An archaeological site containing the remains of a Hohokam settlement dates back to a rarely explored Hohokam era, according to recent dating.
The settlement in Queen Creek, just southeast of Phoenix, has preliminarily been dated between 1400 and 1450, which could make it one of the latest settlements of the mysterious desert dwellers ever identified.
Hohokams are believed to have inhabited the Sonoran Desert between 500 and 1450 before they abruptly disappeared.
But while scholars believe the population of Hohokam declined after 1350 or so, ''we seem to have a pretty thriving location'' in Queen Creek, said Banks Leonard, senior project director for Soil Systems Inc., a Phoenix archaeology company. ''Nonetheless, it was abandoned, too, eventually.''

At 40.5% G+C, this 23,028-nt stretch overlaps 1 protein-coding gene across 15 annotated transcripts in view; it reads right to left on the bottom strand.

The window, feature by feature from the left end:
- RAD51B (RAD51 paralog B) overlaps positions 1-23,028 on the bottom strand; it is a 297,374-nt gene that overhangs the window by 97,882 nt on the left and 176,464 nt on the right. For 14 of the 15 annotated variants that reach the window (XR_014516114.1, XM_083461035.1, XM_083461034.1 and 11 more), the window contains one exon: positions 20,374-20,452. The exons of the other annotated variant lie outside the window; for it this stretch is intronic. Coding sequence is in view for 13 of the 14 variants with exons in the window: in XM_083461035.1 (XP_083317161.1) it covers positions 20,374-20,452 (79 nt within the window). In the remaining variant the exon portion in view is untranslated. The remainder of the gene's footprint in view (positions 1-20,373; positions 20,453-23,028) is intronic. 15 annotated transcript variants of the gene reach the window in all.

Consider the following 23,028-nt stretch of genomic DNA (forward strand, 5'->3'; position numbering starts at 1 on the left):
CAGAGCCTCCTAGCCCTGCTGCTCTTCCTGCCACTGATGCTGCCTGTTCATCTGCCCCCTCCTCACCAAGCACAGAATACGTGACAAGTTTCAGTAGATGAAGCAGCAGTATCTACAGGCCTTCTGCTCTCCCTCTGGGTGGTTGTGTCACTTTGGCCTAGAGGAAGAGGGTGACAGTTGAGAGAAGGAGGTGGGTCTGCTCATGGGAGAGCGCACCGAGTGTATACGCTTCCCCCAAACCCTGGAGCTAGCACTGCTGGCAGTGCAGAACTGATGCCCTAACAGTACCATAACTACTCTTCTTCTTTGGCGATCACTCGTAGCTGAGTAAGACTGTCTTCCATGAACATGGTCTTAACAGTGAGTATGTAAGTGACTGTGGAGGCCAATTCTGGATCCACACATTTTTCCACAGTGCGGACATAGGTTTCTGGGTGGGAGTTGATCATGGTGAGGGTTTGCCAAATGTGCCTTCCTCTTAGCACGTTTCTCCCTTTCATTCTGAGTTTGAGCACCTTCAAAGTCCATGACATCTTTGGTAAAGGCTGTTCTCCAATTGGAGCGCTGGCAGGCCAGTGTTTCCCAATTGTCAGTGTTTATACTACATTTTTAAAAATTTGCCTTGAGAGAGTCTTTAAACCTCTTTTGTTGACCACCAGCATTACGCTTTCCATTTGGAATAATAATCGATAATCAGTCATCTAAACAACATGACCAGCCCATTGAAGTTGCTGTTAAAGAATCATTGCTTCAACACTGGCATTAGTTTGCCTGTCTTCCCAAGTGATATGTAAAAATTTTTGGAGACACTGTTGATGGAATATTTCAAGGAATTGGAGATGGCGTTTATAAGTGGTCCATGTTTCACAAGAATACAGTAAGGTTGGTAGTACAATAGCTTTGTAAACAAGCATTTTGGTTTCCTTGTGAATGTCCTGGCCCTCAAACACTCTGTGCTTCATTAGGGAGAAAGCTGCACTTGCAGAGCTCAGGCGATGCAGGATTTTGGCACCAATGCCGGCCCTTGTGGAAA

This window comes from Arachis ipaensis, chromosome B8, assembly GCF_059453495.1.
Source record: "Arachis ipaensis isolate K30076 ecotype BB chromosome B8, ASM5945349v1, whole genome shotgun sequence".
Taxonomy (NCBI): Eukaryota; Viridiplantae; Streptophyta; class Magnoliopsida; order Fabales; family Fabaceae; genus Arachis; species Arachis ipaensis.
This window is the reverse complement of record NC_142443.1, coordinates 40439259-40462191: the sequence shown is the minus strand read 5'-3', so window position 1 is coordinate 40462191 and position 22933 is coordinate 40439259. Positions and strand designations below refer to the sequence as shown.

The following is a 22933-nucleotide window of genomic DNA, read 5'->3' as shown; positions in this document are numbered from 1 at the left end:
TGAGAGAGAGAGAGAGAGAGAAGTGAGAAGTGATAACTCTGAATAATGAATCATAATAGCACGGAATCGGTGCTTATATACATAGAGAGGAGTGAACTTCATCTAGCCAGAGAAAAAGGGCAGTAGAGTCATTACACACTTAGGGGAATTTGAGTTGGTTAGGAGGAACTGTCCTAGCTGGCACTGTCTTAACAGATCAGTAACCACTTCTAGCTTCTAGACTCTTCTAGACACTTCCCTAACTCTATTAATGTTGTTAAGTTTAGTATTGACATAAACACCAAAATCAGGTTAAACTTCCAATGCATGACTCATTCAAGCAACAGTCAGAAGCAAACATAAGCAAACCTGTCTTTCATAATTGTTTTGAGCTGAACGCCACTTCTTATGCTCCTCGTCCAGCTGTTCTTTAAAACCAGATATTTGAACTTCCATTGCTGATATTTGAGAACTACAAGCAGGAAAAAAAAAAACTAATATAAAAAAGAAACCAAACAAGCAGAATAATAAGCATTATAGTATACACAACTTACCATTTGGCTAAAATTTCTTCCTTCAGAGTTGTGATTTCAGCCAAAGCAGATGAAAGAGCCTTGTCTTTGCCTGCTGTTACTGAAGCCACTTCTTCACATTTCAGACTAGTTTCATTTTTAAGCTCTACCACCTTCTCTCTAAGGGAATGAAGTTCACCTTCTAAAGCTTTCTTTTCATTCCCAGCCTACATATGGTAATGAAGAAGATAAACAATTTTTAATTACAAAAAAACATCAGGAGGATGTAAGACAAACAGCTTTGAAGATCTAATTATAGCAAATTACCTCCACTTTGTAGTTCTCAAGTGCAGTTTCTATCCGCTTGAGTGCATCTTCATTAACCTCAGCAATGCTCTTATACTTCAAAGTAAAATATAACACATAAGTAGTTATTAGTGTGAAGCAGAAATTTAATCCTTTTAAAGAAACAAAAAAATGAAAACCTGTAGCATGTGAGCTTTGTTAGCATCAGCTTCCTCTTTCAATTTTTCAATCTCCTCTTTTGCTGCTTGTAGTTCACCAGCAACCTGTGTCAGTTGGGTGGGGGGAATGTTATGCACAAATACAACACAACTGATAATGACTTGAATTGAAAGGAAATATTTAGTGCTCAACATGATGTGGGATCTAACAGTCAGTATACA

The Hohokam society appeared to break down toward the end of its existence, with the economy and culture falling apart as the population dwindled, according to experts.
The Hohokam had used up natural resources, such as firewood and plants, and had exhausted prime farming soil.
Leonard said the Hohokam way of life ''had a negative impact on the environment,'' even though they appeared to be in touch with the land.
Archaeologists have done exploratory work in the area of the Queen Creek location, called the Germann site, since the 1930s, but the dating that showed it may have been one of the earliest settlements was only done recently.
A large adobe-walled compound, pottery styles, radiocarbon data and archaeological magnetic dating helped identify the time period.
Based on an early analysis, the adobe compound would be the largest construction by the Hohokam that late in their existence, Leonard said.
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